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Latest University of Alberta Stories

2011-12-06 23:13:11

'Own the Podium' program's benefits vastly outweighed its operating costs At the Vancouver 2010 Winter Olympic Games, when Canadians roared with delight at a medal haul that placed the country at an "all-time, all-nation Winter Olympics record of 14 gold medals," athletes did more than win gold—they fired up exuberant displays of national pride and unity across the country. And new research involving the University of Alberta suggests Canadians are willing to pay to get them....

Acupuncture Safe For Kids: Study
2011-11-22 06:36:11

Acupuncture can be a generally safe treatment for children when performed by trained professionals, according to a new Canadian study published Monday in the journal Pediatrics. The researchers reviewed 37 studies or case reports, and found that in 1,422 children treated with acupuncture, just 168, or 12 percent, experienced a mild adverse reaction such as pain, bruising or numbness. The scientists identified 25 reports of serious adverse events, such as infections and other...

2011-11-08 07:00:00

EDMONTON, Alberta and MARKHAM, Ontario, Nov. 8, 2011 /PRNewswire/ -- [CASCON] -- IBM (NYSE: IBM) today announced its software is being used to correlate data from sensors capturing patient activity and replicate that in a virtual world with avatars that represent the elderly subjects in a unique pilot aimed at providing health researchers and students with insights on how to care for Canada's aging population. (Photo: http://photos.prnewswire.com/prnh/20111108/NY01962 ) (Logo:...

Dinosaur Attracted Mates Much Like A Peacock
2011-11-07 13:46:40

A new study says that a species of dinosaur may have acted like a Las Vegas showgirl in order to attract males. Oviraptor dinosaurs had a fan of feathers similar to a flamenco dancer in Las Vegas, along with a flexible tail. The scientists said this dinosaur species may have flashed these feathers to attract attention in a way similar to the modern-day peacock. Scott Persons, a doctoral student at the University of Alberta, presented the research at the Society for Vertebrate...

People Consume More Candies When Individually Wrapped
2011-10-28 04:50:23

If you believe that good things always come in small packages, University of Alberta researcher Jennifer Argo's new study may change your mind -- especially this close to Halloween. In an article forthcoming in the Journal of Marketing, Argo explores how our consumption behaviors change when it comes to treats like chocolates and candies are placed in smaller packages. She says that people eat more of a product when it is placed in small packages rather that a regular-sized packages....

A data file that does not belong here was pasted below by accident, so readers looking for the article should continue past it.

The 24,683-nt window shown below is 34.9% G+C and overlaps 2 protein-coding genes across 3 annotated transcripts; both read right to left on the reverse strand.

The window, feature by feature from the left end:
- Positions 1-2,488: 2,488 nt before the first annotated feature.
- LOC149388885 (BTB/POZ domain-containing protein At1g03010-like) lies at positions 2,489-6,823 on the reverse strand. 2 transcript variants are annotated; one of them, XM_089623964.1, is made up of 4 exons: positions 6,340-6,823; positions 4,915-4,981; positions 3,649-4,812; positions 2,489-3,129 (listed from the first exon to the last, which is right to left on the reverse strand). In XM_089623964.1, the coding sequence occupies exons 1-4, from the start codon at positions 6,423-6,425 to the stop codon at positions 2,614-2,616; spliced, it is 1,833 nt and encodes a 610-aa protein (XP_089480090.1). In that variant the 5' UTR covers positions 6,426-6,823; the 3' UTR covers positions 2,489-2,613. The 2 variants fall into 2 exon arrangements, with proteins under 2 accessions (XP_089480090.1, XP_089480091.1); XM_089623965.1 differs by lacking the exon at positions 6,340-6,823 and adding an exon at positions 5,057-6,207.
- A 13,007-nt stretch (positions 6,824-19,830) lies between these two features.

Large Tail Muscle Made Carnivorous Dinosaur Faster
2011-10-16 04:37:27

A massive tail muscle made a 23-foot-long carnivorous dinosaur one of the fastest-running (and deadliest) hunters of its era, a University of Alberta researcher has discovered. According to UPI reports on Friday, Scott Persons, a graduate student in paleontology at the university, used 3D computer models of re-create the tail muscles of the twin-horned Carnotaurus. Persons discovered that the dinosaur's tail had "a series of tall rib-like bones that interlocked with the next pair in...

Researchers Rebuild The Head Of An Armored Dinosaur
2011-09-29 09:50:15

[ Video 1 ]  |  [ Video 2 ] A University of Alberta-led research team has taken a rare look inside the skull of a dinosaur and come away with unprecedented details on the brain and nasal passages of the 72 million year old animal. Lead researcher Tetsuto Miyashita, a U of A master's student in paleontology, examined the armored skull of a Euoplocephalus, a six-meter long plant eater. The skull, which had been sitting in the U of A's paleontology collection, was broken,...

2011-09-28 14:36:11

University of Alberta researchers have identified a key regulator that controls the speed of development in the fruit fly. When the researchers blocked the function of this regulator, animals sped up their rate of development and reached maturity much faster than normal. The U of A research team, led by molecular geneticist Kirst King-Jones, noticed a peculiar behaviour of the protein they were studying, DHR4: The protein acted as a sentinel to either allow or prohibit the production of...

2011-09-27 17:36:11

University of Alberta chemistry researchers have discovered an active catalyst that has the potential to improve the efficiency and environmental impact of manufacturing processes used to make products such as agrochemicals and pharmaceuticals. The research led by U of A chemistry professor Steven Bergens targeted the organic compounds known as amides, which are raw materials used by many industries to make a variety of chemical products. Bergens and his research team found that combining...

2011-09-27 09:49:50

University of Alberta chemistry team produces a 'game changing' catalyst University of Alberta Chemistry Professor Steve Bergens and his graduate student Jeremy Johns have discovered a catalyst that has the potential to revolutionize the chemical industry by reducing its environmental footprint, improving efficiency and minimizing risks. Their findings were published in a top international chemistry journal Angewandte Chemie this month and provide the chemical industry with a potential...